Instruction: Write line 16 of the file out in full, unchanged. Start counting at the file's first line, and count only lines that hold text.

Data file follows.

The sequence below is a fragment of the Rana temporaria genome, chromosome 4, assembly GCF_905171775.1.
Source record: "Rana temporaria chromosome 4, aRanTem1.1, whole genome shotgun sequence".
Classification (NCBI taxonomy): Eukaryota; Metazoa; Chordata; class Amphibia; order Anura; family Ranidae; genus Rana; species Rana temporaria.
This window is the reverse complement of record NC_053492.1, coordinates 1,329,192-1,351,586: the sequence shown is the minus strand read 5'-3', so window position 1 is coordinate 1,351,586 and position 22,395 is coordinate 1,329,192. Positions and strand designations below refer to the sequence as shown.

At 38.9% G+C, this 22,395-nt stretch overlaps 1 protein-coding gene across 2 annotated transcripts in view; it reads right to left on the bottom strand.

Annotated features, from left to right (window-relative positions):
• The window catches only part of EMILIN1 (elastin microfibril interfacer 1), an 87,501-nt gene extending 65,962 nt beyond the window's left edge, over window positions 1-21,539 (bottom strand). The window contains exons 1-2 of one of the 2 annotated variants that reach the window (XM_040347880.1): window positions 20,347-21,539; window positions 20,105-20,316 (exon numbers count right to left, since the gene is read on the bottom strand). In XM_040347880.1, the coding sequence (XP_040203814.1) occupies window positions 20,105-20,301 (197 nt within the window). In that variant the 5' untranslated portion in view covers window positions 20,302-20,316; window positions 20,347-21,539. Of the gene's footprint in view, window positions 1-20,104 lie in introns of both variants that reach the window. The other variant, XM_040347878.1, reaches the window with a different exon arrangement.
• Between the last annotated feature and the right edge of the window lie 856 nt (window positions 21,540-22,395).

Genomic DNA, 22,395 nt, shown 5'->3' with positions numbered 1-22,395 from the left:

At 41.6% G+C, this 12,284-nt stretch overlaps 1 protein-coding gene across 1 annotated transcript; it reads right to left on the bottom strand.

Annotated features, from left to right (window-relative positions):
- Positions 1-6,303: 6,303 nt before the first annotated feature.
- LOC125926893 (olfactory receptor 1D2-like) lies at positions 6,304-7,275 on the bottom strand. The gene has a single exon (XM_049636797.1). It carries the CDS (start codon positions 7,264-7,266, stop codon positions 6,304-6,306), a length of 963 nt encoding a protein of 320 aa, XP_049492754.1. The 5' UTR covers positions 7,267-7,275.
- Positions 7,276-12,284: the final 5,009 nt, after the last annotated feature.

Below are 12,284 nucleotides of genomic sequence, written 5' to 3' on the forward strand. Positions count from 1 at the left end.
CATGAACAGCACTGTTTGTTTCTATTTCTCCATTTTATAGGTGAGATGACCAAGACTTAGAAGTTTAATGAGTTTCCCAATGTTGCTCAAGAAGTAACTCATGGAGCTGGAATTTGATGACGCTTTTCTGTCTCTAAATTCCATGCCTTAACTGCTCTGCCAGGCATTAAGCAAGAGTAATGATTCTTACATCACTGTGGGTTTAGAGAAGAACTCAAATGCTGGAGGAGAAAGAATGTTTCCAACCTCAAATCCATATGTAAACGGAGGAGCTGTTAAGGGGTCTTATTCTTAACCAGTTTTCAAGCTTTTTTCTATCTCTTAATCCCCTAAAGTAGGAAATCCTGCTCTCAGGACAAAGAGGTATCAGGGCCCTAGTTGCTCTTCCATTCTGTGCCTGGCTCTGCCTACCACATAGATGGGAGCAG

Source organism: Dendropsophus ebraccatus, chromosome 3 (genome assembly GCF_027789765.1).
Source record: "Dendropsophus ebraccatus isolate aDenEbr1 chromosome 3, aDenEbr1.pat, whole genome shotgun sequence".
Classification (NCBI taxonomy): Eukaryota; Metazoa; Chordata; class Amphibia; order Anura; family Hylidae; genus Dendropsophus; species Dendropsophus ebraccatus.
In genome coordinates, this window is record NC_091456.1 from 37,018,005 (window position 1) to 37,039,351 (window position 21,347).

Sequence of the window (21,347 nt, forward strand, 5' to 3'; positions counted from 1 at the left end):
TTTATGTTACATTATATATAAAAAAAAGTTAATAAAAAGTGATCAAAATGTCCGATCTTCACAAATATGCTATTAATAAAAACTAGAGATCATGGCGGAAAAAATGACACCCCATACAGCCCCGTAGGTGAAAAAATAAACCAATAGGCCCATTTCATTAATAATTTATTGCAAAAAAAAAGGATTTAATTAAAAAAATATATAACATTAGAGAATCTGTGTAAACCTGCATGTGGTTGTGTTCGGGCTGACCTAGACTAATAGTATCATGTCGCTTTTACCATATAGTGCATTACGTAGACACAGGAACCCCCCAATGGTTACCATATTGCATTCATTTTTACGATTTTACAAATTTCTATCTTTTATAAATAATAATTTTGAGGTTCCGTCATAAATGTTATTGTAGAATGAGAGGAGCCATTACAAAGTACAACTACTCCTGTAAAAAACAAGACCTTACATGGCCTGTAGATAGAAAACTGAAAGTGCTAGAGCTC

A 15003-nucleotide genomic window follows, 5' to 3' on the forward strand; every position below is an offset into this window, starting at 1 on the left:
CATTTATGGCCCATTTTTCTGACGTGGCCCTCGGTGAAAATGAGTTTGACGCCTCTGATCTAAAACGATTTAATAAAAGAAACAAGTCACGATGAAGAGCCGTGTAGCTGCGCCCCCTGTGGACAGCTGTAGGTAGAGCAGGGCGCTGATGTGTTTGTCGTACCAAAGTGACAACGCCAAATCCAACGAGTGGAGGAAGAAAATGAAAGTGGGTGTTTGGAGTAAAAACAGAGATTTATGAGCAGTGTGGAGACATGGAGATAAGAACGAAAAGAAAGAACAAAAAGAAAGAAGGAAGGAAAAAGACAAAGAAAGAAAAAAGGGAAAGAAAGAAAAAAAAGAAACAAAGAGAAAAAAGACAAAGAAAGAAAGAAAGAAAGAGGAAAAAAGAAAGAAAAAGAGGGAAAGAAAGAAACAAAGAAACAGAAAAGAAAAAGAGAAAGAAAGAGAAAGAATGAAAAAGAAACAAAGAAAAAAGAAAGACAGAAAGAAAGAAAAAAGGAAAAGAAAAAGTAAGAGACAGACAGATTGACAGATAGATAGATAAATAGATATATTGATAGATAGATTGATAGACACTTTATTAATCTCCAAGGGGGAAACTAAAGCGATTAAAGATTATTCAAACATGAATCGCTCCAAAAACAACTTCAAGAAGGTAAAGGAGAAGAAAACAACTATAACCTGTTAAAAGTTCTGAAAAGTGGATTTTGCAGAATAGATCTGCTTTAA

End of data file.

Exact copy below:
CATGAACAGCACTGTTTGTTTCTATTTCTCCATTTTATAGGTGAGATGACCAAGACTTAGAAGTTTAATGAGTTTCCCAATGTTGCTCAAGAAGTAACTCATGGAGCTGGAATTTGATGACGCTTTTCTGTCTCTAAATTCCATGCCTTAACTGCTCTGCCAGGCATTAAGCAAGAGTAATGATTCTTACATCACTGTGGGTTTAGAGAAGAACTCAAATGCTGGAGGAGAAAGAATGTTTCCAACCTCAAATCCATATGTAAACGGAGGAGCTGTTAAGGGGTCTTATTCTTAACCAGTTTTCAAGCTTTTTTCTATCTCTTAATCCCCTAAAGTAGGAAATCCTGCTCTCAGGACAAAGAGGTATCAGGGCCCTAGTTGCTCTTCCATTCTGTGCCTGGCTCTGCCTACCACATAGATGGGAGCAG